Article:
My topic is how to make decisions when you possess foreknowledge of the consequences of your choice. Many have thought that these kinds of decisions pose a distinctive and novel problem for causal decision theory (CDT). My thesis is that foreknowledge poses no new problems for CDT. Some of the purported problems are not problems. Others are problems, but they are not problems for CDT. Rather, they are problems for our theories of subjunctive supposition. Others are problems, but they (...)
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  42.  88
    Decision Making: An Experimental Approach.Donald Davidson & Patrick Suppes - 1957 - Stanford University Press.
    PREVIOUS WORK Theoretical discussion of the interval measurement of utility based upon theories of decision making under conditions of risk has been voluminous and will not be reviewed here. Those interested will find extensive ...
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  43. Decisions, Diachronic Autonomy, and the Division of Deliberative Labor.Luca Ferrero - 2010 - Philosophers' Imprint 10:1-23.
    It is often argued that future-directed decisions are effective at shaping our future conduct because they give rise, at the time of action, to a decisive reason to act as originally decided. In this paper, I argue that standard accounts of decision-based reasons are unsatisfactory. For they focus either on tie-breaking scenarios or cases of self-directed distal manipulation. I argue that future-directed decisions are better understood as tools for the non-manipulative, intrapersonal division of deliberative labor over time. A future-directed (...)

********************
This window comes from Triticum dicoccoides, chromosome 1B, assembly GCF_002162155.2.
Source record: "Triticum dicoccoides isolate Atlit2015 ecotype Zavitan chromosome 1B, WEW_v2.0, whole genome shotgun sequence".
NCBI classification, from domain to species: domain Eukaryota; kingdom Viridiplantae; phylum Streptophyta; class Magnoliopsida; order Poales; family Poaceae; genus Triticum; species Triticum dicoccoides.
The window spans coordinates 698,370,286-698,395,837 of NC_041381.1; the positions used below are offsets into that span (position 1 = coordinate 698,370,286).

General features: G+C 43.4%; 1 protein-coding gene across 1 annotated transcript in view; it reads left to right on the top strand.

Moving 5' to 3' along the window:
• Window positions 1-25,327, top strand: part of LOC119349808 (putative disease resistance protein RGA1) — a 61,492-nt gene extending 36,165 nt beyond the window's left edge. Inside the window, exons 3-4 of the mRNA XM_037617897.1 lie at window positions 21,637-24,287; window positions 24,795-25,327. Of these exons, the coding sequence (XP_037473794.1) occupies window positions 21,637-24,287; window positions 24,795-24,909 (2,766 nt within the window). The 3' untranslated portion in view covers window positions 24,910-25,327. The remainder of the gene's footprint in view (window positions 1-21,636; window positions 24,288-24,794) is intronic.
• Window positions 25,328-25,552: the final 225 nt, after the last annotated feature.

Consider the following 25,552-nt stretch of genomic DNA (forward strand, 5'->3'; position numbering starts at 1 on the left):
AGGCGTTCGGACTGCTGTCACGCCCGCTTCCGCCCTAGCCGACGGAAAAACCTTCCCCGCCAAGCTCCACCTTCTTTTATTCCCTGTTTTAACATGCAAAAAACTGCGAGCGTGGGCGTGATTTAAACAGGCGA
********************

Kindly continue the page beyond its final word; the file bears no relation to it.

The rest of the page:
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  44.  88
    Interventionist Decision Theory.Reuben Stern - 2017 - Synthese 194 (10):4133-4153.
    Jim Joyce has argued that David Lewis’s formulation of causal decision theory is inadequate because it fails to apply to the “small world” decisions that people face in real life. Meanwhile, several authors have argued that causal decision theory should be developed such that it integrates the interventionist approach to causal modeling because of the expressive power afforded by the language of causal models, but, as of now, there has been little work towards this end. In this paper, (...)
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  45.  12
    Decision-Making in Shiatsu Bodywork: Complementariness of Embodied Coupling and Conceptual Inference.Michael Kimmel & Christine Irran - 2022 - Phenomenology and the Cognitive Sciences 21 (2):245-275.
    “4E” cognitive science has demonstrated that embodied coupling offers powerful resources for reasoning. Despite a surge of studies, little empirical attention is paid to discussing the precise scope of these resources and their possible complementariness with traditional knowledge-based inference. We use decision-making in Shiatsu practice – a bodywork method that employs hands-on interaction with a client – to showcase how the two types of cognitive resources can mesh and offer alternative paths to a task: “Local” resources such as embodied (...)
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  46.  46
    Infinite Decisions and Rationally Negligible Probabilities.Nicholas J. J. Smith - 2016 - Mind (500):1-14.